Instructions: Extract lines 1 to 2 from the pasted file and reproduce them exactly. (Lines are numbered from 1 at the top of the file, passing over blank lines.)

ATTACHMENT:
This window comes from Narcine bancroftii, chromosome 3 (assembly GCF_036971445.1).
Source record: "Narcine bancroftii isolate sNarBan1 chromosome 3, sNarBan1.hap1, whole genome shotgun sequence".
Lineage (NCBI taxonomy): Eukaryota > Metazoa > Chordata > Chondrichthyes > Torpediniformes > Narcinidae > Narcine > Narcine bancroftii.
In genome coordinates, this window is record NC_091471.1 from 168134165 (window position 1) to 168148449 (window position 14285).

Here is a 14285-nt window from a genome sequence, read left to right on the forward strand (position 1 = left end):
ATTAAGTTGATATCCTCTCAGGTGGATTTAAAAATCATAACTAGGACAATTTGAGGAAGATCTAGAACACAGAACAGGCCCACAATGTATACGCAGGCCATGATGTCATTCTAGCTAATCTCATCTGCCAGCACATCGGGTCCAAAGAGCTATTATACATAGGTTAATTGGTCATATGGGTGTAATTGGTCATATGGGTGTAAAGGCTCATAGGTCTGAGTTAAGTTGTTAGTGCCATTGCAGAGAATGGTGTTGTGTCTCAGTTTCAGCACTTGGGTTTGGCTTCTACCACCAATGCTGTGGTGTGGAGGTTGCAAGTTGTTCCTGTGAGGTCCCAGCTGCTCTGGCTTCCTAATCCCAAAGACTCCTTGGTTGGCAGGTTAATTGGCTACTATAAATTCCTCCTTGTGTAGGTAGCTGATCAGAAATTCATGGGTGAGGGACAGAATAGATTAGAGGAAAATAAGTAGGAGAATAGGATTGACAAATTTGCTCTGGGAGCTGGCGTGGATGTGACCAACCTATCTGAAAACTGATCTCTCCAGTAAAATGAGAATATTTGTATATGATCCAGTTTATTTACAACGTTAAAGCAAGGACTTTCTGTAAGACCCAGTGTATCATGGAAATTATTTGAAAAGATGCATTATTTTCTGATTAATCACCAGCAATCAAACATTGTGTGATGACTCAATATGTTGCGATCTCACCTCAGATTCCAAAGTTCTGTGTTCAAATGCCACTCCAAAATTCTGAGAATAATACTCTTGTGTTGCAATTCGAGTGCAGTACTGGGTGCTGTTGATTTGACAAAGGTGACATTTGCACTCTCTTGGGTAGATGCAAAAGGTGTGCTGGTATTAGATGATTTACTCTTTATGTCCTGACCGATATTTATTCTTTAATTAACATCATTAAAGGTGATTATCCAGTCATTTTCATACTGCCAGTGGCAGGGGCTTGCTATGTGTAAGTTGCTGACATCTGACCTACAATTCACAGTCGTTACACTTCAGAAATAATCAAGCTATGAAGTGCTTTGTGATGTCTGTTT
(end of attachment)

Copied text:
This window comes from Narcine bancroftii, chromosome 3 (assembly GCF_036971445.1).
Source record: "Narcine bancroftii isolate sNarBan1 chromosome 3, sNarBan1.hap1, whole genome shotgun sequence".